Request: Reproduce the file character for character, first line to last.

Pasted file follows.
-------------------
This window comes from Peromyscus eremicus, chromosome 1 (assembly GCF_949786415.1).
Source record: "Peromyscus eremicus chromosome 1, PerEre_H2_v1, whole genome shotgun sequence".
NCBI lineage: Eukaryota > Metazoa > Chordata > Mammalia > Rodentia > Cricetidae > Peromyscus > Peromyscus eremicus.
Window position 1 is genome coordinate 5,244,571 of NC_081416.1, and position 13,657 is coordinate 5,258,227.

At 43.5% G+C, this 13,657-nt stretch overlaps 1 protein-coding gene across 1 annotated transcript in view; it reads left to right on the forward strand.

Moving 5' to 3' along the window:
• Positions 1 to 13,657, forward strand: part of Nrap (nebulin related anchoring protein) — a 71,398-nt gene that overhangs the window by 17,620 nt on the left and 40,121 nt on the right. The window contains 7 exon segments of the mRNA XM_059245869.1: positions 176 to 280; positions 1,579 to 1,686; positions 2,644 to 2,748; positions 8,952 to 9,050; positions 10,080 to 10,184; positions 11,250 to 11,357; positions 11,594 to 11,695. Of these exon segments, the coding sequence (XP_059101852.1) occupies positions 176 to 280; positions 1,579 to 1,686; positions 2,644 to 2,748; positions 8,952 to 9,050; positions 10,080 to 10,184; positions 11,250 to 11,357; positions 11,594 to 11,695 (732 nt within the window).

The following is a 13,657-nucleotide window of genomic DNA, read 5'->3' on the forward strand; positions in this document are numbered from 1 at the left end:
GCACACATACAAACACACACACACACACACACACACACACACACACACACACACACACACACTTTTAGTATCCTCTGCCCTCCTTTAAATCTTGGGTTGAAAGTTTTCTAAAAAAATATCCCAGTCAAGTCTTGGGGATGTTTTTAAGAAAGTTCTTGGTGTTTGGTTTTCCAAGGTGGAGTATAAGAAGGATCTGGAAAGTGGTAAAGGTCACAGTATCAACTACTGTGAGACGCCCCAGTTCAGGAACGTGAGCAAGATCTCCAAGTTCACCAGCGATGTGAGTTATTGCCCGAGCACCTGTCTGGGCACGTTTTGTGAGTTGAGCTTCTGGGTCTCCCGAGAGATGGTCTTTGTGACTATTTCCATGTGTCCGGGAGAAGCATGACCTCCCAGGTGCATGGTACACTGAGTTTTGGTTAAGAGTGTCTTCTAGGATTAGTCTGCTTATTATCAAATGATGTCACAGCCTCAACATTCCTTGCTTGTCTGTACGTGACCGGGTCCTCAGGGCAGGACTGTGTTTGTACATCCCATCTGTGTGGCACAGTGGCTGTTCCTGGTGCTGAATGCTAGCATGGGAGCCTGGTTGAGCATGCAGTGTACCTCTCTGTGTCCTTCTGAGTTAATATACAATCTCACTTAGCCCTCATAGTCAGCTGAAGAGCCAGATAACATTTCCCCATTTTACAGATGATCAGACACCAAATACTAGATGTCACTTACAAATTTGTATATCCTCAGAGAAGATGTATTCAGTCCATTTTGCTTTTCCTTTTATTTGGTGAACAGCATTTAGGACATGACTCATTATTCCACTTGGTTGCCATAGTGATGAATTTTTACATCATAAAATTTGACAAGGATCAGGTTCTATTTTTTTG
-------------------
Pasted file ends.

This window comes from Peromyscus eremicus, chromosome 1 (assembly GCF_949786415.1).
Source record: "Peromyscus eremicus chromosome 1, PerEre_H2_v1, whole genome shotgun sequence".
NCBI lineage: Eukaryota > Metazoa > Chordata > Mammalia > Rodentia > Cricetidae > Peromyscus > Peromyscus eremicus.
Window position 1 is genome coordinate 5,244,571 of NC_081416.1, and position 13,657 is coordinate 5,258,227.

At 43.5% G+C, this 13,657-nt stretch overlaps 1 protein-coding gene across 1 annotated transcript in view; it reads left to right on the forward strand.

Moving 5' to 3' along the window:
• Positions 1 to 13,657, forward strand: part of Nrap (nebulin related anchoring protein) — a 71,398-nt gene that overhangs the window by 17,620 nt on the left and 40,121 nt on the right. The window contains 7 exon segments of the mRNA XM_059245869.1: positions 176 to 280; positions 1,579 to 1,686; positions 2,644 to 2,748; positions 8,952 to 9,050; positions 10,080 to 10,184; positions 11,250 to 11,357; positions 11,594 to 11,695. Of these exon segments, the coding sequence (XP_059101852.1) occupies positions 176 to 280; positions 1,579 to 1,686; positions 2,644 to 2,748; positions 8,952 to 9,050; positions 10,080 to 10,184; positions 11,250 to 11,357; positions 11,594 to 11,695 (732 nt within the window).

The following is a 13,657-nucleotide window of genomic DNA, read 5'->3' on the forward strand; positions in this document are numbered from 1 at the left end:
GCACACATACAAACACACACACACACACACACACACACACACACACACACACACACACACACTTTTAGTATCCTCTGCCCTCCTTTAAATCTTGGGTTGAAAGTTTTCTAAAAAAATATCCCAGTCAAGTCTTGGGGATGTTTTTAAGAAAGTTCTTGGTGTTTGGTTTTCCAAGGTGGAGTATAAGAAGGATCTGGAAAGTGGTAAAGGTCACAGTATCAACTACTGTGAGACGCCCCAGTTCAGGAACGTGAGCAAGATCTCCAAGTTCACCAGCGATGTGAGTTATTGCCCGAGCACCTGTCTGGGCACGTTTTGTGAGTTGAGCTTCTGGGTCTCCCGAGAGATGGTCTTTGTGACTATTTCCATGTGTCCGGGAGAAGCATGACCTCCCAGGTGCATGGTACACTGAGTTTTGGTTAAGAGTGTCTTCTAGGATTAGTCTGCTTATTATCAAATGATGTCACAGCCTCAACATTCCTTGCTTGTCTGTACGTGACCGGGTCCTCAGGGCAGGACTGTGTTTGTACATCCCATCTGTGTGGCACAGTGGCTGTTCCTGGTGCTGAATGCTAGCATGGGAGCCTGGTTGAGCATGCAGTGTACCTCTCTGTGTCCTTCTGAGTTAATATACAATCTCACTTAGCCCTCATAGTCAGCTGAAGAGCCAGATAACATTTCCCCATTTTACAGATGATCAGACACCAAATACTAGATGTCACTTACAAATTTGTATATCCTCAGAGAAGATGTATTCAGTCCATTTTGCTTTTCCTTTTATTTGGTGAACAGCATTTAGGACATGACTCATTATTCCACTTGGTTGCCATAGTGATGAATTTTTACATCATAAAATTTGACAAGGATCAGGTTCTATTTTTTTG